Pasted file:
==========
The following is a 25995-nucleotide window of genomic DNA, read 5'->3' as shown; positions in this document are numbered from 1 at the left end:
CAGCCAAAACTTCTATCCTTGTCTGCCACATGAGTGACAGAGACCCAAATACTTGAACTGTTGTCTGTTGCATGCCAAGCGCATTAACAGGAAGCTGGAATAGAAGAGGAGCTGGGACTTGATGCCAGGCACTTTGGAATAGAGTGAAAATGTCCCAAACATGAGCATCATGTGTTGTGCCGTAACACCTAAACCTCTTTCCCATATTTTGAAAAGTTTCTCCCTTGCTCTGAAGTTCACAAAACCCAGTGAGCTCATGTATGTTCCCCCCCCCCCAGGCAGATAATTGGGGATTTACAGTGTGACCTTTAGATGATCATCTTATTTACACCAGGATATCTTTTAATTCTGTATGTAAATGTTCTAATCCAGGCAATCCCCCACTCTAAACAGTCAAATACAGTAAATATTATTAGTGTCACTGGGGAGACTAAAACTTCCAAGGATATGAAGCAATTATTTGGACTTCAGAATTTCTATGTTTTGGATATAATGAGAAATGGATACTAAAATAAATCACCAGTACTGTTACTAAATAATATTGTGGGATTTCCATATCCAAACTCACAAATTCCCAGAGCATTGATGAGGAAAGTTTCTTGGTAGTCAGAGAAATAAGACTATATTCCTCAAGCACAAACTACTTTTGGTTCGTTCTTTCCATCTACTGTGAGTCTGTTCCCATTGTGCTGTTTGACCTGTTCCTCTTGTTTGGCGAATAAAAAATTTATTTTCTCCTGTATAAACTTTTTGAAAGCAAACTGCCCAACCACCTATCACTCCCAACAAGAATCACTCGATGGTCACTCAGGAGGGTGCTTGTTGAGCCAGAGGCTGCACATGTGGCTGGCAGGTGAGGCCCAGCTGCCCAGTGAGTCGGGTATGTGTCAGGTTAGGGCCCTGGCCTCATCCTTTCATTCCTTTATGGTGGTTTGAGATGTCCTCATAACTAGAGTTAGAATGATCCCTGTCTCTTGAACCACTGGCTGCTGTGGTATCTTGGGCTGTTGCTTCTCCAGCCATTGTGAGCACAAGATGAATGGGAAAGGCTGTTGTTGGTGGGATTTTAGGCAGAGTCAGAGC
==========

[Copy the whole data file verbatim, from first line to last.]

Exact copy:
The following is a 25995-nucleotide window of genomic DNA, read 5'->3' as shown; positions in this document are numbered from 1 at the left end:
CAGCCAAAACTTCTATCCTTGTCTGCCACATGAGTGACAGAGACCCAAATACTTGAACTGTTGTCTGTTGCATGCCAAGCGCATTAACAGGAAGCTGGAATAGAAGAGGAGCTGGGACTTGATGCCAGGCACTTTGGAATAGAGTGAAAATGTCCCAAACATGAGCATCATGTGTTGTGCCGTAACACCTAAACCTCTTTCCCATATTTTGAAAAGTTTCTCCCTTGCTCTGAAGTTCACAAAACCCAGTGAGCTCATGTATGTTCCCCCCCCCCCAGGCAGATAATTGGGGATTTACAGTGTGACCTTTAGATGATCATCTTATTTACACCAGGATATCTTTTAATTCTGTATGTAAATGTTCTAATCCAGGCAATCCCCCACTCTAAACAGTCAAATACAGTAAATATTATTAGTGTCACTGGGGAGACTAAAACTTCCAAGGATATGAAGCAATTATTTGGACTTCAGAATTTCTATGTTTTGGATATAATGAGAAATGGATACTAAAATAAATCACCAGTACTGTTACTAAATAATATTGTGGGATTTCCATATCCAAACTCACAAATTCCCAGAGCATTGATGAGGAAAGTTTCTTGGTAGTCAGAGAAATAAGACTATATTCCTCAAGCACAAACTACTTTTGGTTCGTTCTTTCCATCTACTGTGAGTCTGTTCCCATTGTGCTGTTTGACCTGTTCCTCTTGTTTGGCGAATAAAAAATTTATTTTCTCCTGTATAAACTTTTTGAAAGCAAACTGCCCAACCACCTATCACTCCCAACAAGAATCACTCGATGGTCACTCAGGAGGGTGCTTGTTGAGCCAGAGGCTGCACATGTGGCTGGCAGGTGAGGCCCAGCTGCCCAGTGAGTCGGGTATGTGTCAGGTTAGGGCCCTGGCCTCATCCTTTCATTCCTTTATGGTGGTTTGAGATGTCCTCATAACTAGAGTTAGAATGATCCCTGTCTCTTGAACCACTGGCTGCTGTGGTATCTTGGGCTGTTGCTTCTCCAGCCATTGTGAGCACAAGATGAATGGGAAAGGCTGTTGTTGGTGGGATTTTAGGCAGAGTCAGAGC